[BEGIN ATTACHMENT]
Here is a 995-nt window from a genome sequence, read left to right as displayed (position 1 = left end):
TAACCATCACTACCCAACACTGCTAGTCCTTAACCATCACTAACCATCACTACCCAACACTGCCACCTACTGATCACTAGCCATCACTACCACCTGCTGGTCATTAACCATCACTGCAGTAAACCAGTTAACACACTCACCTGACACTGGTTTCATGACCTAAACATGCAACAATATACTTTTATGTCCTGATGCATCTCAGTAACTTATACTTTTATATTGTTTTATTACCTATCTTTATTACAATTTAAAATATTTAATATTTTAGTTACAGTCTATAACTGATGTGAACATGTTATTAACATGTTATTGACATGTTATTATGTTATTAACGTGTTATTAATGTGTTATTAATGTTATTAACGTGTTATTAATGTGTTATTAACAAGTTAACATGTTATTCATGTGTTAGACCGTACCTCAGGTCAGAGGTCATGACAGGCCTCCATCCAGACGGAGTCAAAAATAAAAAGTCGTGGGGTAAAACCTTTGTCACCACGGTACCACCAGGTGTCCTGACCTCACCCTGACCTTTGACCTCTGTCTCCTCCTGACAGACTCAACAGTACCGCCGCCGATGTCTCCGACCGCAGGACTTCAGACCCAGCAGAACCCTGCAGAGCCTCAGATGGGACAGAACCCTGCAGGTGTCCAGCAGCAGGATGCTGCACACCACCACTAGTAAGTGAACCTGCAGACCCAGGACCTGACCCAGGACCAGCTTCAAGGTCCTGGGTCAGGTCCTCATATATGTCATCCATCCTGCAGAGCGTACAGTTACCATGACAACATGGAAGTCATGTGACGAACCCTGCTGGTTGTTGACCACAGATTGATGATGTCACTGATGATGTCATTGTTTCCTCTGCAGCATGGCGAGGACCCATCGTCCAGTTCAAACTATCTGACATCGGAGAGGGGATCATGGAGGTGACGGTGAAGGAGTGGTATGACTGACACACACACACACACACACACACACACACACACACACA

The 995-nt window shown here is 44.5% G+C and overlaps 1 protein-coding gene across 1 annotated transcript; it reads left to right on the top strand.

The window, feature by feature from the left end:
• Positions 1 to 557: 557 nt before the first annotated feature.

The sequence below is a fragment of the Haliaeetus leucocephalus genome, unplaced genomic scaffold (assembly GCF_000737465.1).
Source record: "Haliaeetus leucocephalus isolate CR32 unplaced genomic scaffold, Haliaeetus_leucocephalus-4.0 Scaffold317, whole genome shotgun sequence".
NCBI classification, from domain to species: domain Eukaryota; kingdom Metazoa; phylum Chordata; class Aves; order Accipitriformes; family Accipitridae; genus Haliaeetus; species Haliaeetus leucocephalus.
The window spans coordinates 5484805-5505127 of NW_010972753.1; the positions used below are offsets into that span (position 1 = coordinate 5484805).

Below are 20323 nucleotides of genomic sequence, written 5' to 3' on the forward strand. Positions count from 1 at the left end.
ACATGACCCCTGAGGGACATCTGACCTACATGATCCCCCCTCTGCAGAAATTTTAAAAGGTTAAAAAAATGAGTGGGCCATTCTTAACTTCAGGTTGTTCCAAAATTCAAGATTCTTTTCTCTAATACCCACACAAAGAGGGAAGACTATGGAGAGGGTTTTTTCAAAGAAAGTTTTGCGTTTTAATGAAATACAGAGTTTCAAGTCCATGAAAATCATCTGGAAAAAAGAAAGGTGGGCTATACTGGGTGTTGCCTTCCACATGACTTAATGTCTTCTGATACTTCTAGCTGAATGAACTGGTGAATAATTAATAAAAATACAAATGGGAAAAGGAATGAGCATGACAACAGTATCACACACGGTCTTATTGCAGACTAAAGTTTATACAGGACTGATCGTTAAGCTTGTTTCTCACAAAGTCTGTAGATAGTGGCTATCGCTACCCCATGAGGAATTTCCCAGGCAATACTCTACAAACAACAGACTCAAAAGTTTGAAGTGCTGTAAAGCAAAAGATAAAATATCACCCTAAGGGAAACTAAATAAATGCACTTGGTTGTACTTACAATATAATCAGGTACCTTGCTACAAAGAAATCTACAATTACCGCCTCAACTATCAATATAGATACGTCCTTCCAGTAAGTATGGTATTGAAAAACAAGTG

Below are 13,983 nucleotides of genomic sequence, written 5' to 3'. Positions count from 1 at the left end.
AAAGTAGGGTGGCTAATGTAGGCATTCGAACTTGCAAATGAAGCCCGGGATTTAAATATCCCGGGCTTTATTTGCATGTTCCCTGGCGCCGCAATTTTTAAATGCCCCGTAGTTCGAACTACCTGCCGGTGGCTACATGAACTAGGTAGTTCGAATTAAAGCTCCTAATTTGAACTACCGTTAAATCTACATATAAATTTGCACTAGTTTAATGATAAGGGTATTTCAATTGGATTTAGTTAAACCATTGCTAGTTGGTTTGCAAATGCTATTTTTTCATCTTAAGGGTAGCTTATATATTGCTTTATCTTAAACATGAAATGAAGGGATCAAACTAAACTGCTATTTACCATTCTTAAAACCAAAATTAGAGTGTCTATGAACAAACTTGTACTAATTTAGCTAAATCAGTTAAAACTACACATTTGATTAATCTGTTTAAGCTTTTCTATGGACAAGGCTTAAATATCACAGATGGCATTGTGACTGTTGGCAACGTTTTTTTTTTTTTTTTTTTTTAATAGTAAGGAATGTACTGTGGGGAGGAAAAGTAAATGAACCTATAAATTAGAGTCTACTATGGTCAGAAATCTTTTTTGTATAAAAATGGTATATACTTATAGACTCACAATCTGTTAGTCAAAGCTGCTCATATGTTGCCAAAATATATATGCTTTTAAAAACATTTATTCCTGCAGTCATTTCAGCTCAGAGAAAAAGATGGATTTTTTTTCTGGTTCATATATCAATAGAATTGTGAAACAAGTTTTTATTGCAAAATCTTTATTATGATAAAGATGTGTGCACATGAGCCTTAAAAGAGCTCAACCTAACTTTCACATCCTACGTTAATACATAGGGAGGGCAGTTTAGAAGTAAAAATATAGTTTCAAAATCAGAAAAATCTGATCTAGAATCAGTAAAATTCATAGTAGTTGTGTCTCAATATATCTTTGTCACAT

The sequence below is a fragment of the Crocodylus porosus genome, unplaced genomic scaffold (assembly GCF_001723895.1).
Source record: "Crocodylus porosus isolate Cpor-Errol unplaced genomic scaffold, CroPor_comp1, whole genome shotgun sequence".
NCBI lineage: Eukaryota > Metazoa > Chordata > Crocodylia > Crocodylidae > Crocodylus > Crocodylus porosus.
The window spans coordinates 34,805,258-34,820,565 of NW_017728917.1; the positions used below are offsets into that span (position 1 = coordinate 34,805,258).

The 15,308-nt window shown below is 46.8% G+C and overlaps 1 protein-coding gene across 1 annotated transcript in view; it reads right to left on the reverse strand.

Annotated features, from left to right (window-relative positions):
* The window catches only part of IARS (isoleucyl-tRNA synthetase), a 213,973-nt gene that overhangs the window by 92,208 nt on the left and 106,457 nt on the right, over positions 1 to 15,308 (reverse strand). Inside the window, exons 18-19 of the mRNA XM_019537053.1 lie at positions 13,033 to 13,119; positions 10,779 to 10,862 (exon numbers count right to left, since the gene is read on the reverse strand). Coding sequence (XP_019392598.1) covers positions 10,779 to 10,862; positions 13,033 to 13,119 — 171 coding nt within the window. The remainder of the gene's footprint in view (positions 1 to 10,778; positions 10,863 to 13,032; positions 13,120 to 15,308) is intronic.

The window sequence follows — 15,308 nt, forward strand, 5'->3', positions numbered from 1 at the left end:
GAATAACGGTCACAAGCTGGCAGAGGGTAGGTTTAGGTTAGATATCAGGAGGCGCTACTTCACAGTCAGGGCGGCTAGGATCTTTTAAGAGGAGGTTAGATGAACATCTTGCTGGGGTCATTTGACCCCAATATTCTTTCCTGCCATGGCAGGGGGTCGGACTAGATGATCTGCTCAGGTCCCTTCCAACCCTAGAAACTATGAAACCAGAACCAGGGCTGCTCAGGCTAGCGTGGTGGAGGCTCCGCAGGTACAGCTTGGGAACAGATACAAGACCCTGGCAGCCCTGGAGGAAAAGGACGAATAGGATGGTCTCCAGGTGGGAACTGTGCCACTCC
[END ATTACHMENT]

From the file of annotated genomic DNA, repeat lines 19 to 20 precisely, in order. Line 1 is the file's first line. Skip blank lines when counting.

Annotated features, from left to right (window-relative positions):
* The window catches only part of IARS (isoleucyl-tRNA synthetase), a 213,973-nt gene that overhangs the window by 92,208 nt on the left and 106,457 nt on the right, over positions 1 to 15,308 (reverse strand). Inside the window, exons 18-19 of the mRNA XM_019537053.1 lie at positions 13,033 to 13,119; positions 10,779 to 10,862 (exon numbers count right to left, since the gene is read on the reverse strand). Coding sequence (XP_019392598.1) covers positions 10,779 to 10,862; positions 13,033 to 13,119 — 171 coding nt within the window. The remainder of the gene's footprint in view (positions 1 to 10,778; positions 10,863 to 13,032; positions 13,120 to 15,308) is intronic.